The Question that Needs to be Asked
With the postponement of the 2020 Summer Olympics and the cancellation of virtually all professional sports, the field of esports is gaining new attention. The current leadership of FIDE want to be part of this.
Already starting this May FIDE will hold the first of a number of official online championships planned for 2020: the ‘Nations Cup‘.
According to statements by FIDE director general Emil Sutovsky in a recent interview published on ChessBase_India, the official ‘Online Chess Olympiad’ will also be held towards the end of the year. FIDE is even considering the possibility of ELO rating future online events.
Considering how quickly FIDE is moving forward with its online activities, a number of questions have arisen as to whether FIDE has really thought out the entire transition process. Or whether it is even desirable.
In particular, how will FIDE be able to fulfill its responsibilites and obligations to WADA’s anti-doping protocols inside an online environment? Since becoming a member of the IOC, FIDE has committed itself to do drug testing for every single one of its official championships.
Everyone recognizes that the use of performance enhancing drugs (PED’s) is rampant and uncontrolled in the esport universe. How will FIDE’s excursion into online chess be able to square the circle with WADA?
Recent statements by both Dvorkovich and Sutovsky only mention IT cheating…which is also an issue in esports, though far less worrisome than PED’s.
What the IOC thinks of esports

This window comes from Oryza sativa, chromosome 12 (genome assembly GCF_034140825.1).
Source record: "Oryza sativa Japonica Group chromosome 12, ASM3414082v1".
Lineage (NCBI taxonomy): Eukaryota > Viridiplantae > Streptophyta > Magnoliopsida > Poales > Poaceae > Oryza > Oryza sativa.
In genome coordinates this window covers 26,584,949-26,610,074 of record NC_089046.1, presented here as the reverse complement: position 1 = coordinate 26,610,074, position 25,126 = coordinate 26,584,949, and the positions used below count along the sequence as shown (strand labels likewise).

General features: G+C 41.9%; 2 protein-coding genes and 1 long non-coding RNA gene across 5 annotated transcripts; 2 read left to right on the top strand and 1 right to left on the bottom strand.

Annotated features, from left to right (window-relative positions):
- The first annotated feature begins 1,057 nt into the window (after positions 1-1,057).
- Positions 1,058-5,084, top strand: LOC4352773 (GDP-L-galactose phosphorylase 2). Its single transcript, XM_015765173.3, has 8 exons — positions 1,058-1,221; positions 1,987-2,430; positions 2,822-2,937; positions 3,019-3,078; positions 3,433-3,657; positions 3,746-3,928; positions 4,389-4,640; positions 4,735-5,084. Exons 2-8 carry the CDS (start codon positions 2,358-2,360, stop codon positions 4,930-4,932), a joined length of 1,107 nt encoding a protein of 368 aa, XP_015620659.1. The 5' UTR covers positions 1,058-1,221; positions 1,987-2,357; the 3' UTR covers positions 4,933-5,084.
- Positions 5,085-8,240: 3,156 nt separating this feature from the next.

The IOC has maintained an open and constructive dialogue with the esport community, and until last December (2019) had even left open the question of one day esports becoming part of the Olympic Games, possibly in time for the Paris 2024 Summer Games.
That possibility was ruled out at a meeting in Lausanne between the IOC and prominent members of the esports community.
A report from the Chair of the Esports and Gaming Liaison Group, David Lappartient, noted numerous areas where the esport community had to make substantial progress first.
Esports lack a central governing body. It is wildly unregulated and for the most part driven by the commercial interests of private gaming stakeholders.
There are a lack of international standards commonplace in traditional sports, and a web of copyright issues with respect to game publishers. Not to mention an absence of anti-doping and fair play oversight or that there are simply too few national federations involved.
Despite this, the IOC wants to remain open to the possibility that things will improve inside the esport community in the near future, and that their cooperation could develop. As an aside, the report also pointed out that many of the esporters should get more involved in physical sports!
Where does that leave FIDE and esports?
Rampant and uncontrolled doping. Lots of digital-cheating. Complete lack of regulation. Absence of international standards. Numerous conflicting commercial interests…
This is the online world that the FIDE leadership wants to become a stakeholder? This seems to me to be in direct contradiction to one of FIDE’s stated goals:
“The present and future of our game depend on the creation of a safe environment where all players feel safe to show the best of their abilities. The fight against cheating is a top priority and FIDE is working hard towards a fraud-free chess community. We must be united in the fight for fair play and consistent in its pursuit.”
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